While life insurers’ exposures to illiquid assets have been rising, it does not necessarily lead to unmeasured risks. Private and illiquid credit cannot be traded or sold and the lender is primarily exposed to default risk. Profitability is improving as well, with greater room for margins in new spread-based products and opportunity to reinvest assets backing legacy liabilities at a higher rate, according to Swiss Re sigma 2/2024.

The growing expectation that interest rates will remain higher for longer gifts the life insurance industry a far more favourable balance of risk and return for taking interest rate risks. It also reduces the pressure to seek yield enhancement through credit and illiquidity risks. All types of insurers are regaining risk appetite for holding assets and writing more asset-intensive business.

As private loans are typically valued relatively infrequently, there can be higher risk that a loan becomes impaired if they are not monitored closely.

Higher interest rates for life insurers put additional strain on borrowers’ ability to repay loans, and default rates on corporate debt in the US and Europe, though low, are beginning to rise. Corporate insolvencies are also increasing.

Life insurance savings products

Life insurance savings products

Demand for life insurance savings products is surging, with US fixed annuity sales in 2023 more than twice as high as in any other year other than 2022. Insurers expect record sales in 2024 too.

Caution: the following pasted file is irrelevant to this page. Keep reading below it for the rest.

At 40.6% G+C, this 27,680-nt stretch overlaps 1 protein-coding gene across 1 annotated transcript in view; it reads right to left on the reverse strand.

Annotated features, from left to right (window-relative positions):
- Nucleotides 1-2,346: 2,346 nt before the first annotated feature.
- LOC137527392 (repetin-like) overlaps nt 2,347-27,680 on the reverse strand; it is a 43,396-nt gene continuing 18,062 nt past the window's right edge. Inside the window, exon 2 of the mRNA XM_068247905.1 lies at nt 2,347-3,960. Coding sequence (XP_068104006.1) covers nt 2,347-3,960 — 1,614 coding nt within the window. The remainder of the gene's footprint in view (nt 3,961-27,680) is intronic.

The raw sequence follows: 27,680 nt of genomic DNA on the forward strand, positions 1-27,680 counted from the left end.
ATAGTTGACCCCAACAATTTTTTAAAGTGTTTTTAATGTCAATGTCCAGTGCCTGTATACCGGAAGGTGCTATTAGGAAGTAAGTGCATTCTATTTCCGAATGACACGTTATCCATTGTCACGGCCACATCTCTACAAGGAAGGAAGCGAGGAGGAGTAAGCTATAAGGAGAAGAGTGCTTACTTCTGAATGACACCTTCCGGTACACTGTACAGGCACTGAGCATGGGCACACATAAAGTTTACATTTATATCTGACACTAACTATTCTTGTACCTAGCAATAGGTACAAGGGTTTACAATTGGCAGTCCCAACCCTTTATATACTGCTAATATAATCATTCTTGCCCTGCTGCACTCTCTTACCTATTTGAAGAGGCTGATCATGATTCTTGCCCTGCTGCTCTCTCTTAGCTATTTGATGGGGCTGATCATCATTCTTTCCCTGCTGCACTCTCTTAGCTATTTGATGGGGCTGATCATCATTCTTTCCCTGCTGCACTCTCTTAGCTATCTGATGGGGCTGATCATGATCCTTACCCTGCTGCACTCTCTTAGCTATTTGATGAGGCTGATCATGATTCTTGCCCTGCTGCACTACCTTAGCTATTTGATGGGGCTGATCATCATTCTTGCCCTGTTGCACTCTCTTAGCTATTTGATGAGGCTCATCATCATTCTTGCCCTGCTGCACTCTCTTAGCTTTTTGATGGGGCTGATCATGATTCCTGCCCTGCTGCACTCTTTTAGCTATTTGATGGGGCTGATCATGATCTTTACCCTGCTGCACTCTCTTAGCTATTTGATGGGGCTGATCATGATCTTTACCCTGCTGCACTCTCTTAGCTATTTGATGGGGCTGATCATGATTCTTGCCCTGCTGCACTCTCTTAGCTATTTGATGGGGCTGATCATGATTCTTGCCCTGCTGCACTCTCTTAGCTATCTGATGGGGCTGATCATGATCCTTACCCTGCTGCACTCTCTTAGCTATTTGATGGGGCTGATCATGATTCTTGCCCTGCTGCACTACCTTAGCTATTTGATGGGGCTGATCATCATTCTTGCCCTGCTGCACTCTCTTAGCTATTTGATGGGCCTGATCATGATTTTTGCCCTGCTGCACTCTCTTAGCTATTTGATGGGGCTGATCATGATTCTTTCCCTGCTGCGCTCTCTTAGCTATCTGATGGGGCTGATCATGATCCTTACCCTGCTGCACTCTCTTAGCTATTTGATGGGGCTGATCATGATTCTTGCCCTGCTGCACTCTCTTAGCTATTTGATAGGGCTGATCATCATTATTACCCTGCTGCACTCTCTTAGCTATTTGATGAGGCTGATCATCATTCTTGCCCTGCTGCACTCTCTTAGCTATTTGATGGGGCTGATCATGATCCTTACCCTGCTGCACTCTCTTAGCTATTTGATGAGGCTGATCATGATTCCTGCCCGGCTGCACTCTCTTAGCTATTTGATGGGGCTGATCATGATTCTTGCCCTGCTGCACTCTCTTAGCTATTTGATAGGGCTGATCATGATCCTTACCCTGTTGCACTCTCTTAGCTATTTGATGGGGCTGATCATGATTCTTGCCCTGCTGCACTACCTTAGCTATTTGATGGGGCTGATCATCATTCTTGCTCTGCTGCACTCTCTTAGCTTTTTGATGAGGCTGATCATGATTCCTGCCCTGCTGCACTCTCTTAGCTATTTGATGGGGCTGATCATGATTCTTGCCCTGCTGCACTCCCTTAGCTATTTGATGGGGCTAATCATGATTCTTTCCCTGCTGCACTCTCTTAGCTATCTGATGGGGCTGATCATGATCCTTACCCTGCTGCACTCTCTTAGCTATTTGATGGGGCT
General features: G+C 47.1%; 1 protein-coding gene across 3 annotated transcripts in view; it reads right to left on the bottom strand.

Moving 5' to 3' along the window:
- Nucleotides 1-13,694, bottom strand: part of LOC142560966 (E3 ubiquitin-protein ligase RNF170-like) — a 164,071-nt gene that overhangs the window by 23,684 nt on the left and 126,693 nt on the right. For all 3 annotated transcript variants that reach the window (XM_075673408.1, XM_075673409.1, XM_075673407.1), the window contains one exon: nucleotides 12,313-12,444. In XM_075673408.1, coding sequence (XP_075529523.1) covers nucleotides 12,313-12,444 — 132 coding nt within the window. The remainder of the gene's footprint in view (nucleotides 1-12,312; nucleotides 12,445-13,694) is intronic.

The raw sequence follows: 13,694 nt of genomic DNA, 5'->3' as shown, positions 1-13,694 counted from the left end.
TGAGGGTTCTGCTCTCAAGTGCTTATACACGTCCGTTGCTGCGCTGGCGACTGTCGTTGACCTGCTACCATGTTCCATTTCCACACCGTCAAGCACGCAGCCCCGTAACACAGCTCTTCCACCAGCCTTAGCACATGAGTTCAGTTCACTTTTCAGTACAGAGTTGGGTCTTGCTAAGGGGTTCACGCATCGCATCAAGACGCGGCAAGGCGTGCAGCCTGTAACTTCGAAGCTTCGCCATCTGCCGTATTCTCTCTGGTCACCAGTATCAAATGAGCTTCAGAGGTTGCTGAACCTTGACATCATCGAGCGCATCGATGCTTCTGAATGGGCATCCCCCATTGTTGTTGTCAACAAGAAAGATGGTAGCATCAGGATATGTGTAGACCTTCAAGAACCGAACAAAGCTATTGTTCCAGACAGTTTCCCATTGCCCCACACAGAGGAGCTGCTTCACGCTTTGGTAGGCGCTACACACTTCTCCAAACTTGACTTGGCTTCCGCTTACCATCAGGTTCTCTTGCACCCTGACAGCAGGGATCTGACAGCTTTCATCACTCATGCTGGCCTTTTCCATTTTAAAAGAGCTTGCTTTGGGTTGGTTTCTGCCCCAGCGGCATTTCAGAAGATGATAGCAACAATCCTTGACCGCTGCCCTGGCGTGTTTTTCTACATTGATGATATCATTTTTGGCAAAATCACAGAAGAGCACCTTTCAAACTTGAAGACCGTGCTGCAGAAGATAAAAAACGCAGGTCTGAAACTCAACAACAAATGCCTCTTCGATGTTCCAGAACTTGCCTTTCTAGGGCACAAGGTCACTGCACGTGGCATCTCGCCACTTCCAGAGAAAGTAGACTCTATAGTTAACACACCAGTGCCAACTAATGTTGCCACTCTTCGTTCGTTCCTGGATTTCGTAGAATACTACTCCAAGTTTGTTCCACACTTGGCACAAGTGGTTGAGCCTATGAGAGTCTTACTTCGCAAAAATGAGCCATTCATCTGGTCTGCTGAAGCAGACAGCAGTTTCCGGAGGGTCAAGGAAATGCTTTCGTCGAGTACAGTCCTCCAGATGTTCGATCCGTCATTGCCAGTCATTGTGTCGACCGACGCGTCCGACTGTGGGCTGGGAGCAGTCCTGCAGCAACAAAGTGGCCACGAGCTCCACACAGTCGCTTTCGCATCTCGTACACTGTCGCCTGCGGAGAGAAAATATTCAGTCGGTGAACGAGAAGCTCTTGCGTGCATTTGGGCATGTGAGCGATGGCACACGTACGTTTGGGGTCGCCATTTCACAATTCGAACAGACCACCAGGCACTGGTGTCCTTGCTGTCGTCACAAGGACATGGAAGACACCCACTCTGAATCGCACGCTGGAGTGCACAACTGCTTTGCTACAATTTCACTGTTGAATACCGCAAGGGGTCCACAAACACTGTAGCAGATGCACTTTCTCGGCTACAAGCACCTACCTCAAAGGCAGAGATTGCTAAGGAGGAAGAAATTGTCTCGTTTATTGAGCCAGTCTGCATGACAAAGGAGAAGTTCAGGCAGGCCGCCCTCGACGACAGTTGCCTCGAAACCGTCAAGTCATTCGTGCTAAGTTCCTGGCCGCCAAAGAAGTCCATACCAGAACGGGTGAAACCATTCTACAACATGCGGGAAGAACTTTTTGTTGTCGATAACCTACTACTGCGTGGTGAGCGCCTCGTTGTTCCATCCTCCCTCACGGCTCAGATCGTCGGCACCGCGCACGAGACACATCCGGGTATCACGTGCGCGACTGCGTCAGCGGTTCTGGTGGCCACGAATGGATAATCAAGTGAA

It is essential that private credit investors monitor loans closely and are well protected by covenants and other loan clauses that give them recourse to take action should a borrower default on the debt (see Life Insurance & Retirement Savings Forecast).

Illiquidity is not of itself a risk for hold-to-maturity investors such as life insurers which do not require high levels of portfolio liquidity given their long-dated liabilities.

For long-dated illiquid asset classes such as infrastructure debt, life insurance capital can be an excellent fit with investment needs. IFRS17’s illiquidity assumptions illustrate how illiquidity is a recognised part of the life business model.

Commercial real estate: limited risk for life insurers

Commercial real estate: limited risk for life insurers

The corporate real estate (CRE) sector is a specific pocket of credit risk globally. Concerns are focused on steep valuation declines in the retail and office sectors as increasing home working and online shopping reduce demand for physical space.

U.S. life insurers’ commercial real estate exposure is predominantly via commercial mortgage loans, with more modest exposure to commercial mortgage backed securities (CMBS) at less than 5% of cash and invested assets, with equity real estate not a meaningful allocation.

Coupled with higher refinancing rates due to the rise in interest rates, this is reducing some property owners’ ability to refinance maturing loans, so leading to higher default risk.

In the US, over USD 900 billion of commercial mortgage loans – including 25% of all outstanding US office commercial mortgage loans – are due in 2024, according to Goldman Sachs.